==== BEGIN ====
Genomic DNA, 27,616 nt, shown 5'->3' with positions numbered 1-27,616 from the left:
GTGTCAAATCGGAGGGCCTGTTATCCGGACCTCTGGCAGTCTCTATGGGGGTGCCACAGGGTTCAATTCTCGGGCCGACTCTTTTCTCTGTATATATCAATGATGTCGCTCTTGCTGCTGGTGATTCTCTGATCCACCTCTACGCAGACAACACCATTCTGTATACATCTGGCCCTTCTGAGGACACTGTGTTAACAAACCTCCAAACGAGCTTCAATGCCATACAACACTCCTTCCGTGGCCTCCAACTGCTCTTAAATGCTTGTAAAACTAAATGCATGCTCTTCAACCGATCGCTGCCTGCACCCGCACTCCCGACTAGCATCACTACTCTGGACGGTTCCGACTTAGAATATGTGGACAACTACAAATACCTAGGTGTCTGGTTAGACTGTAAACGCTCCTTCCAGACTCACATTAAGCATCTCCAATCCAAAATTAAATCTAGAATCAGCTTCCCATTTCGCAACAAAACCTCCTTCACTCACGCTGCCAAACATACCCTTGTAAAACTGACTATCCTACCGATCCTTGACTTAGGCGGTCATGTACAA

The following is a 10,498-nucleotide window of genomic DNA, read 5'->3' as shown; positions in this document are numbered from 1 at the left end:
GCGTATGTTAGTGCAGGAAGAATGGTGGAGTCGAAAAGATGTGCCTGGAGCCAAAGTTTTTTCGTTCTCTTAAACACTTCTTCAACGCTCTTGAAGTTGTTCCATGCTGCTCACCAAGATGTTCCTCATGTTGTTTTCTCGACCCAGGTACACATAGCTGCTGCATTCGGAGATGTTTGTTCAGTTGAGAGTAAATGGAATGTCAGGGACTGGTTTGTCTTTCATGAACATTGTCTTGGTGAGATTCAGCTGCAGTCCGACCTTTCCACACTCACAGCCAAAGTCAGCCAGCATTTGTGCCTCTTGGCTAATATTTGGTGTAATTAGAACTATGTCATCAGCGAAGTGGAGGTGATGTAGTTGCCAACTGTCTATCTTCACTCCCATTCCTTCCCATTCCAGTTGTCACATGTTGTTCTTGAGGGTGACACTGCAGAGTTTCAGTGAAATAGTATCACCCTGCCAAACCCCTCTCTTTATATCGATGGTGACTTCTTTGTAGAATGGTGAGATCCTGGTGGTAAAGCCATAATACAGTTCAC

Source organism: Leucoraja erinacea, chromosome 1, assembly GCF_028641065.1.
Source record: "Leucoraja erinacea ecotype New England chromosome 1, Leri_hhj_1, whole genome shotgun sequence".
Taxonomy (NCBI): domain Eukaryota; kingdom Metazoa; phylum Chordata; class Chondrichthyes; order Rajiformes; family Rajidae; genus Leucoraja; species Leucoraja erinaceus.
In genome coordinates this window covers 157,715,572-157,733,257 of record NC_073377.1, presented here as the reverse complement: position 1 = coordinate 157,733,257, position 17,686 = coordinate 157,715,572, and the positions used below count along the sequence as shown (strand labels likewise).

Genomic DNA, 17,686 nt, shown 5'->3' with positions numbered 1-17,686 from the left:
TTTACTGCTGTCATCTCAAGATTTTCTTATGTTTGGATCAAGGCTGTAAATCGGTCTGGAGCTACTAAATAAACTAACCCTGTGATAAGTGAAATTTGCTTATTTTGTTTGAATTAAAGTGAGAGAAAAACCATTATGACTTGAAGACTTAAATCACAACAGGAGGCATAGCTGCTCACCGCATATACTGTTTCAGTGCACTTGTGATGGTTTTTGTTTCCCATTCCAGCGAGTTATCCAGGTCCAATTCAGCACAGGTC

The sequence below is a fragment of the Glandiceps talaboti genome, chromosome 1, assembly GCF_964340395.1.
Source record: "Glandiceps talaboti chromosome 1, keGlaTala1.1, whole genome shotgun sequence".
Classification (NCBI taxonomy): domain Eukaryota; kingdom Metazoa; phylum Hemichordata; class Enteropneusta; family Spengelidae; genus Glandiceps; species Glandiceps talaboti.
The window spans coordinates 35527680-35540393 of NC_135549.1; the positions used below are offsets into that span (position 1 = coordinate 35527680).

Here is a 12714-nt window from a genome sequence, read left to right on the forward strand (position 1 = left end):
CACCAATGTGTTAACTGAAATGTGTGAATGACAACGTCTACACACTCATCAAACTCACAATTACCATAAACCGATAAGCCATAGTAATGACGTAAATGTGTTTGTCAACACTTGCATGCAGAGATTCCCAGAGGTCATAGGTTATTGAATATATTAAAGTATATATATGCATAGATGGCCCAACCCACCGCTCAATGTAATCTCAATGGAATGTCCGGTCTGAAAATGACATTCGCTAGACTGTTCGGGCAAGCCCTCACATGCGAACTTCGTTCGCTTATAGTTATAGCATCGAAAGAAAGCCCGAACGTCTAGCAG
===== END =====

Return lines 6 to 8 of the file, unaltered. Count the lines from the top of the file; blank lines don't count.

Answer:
Source record: "Leucoraja erinacea ecotype New England chromosome 1, Leri_hhj_1, whole genome shotgun sequence".
Taxonomy (NCBI): domain Eukaryota; kingdom Metazoa; phylum Chordata; class Chondrichthyes; order Rajiformes; family Rajidae; genus Leucoraja; species Leucoraja erinaceus.
In genome coordinates this window covers 157,715,572-157,733,257 of record NC_073377.1, presented here as the reverse complement: position 1 = coordinate 157,733,257, position 17,686 = coordinate 157,715,572, and the positions used below count along the sequence as shown (strand labels likewise).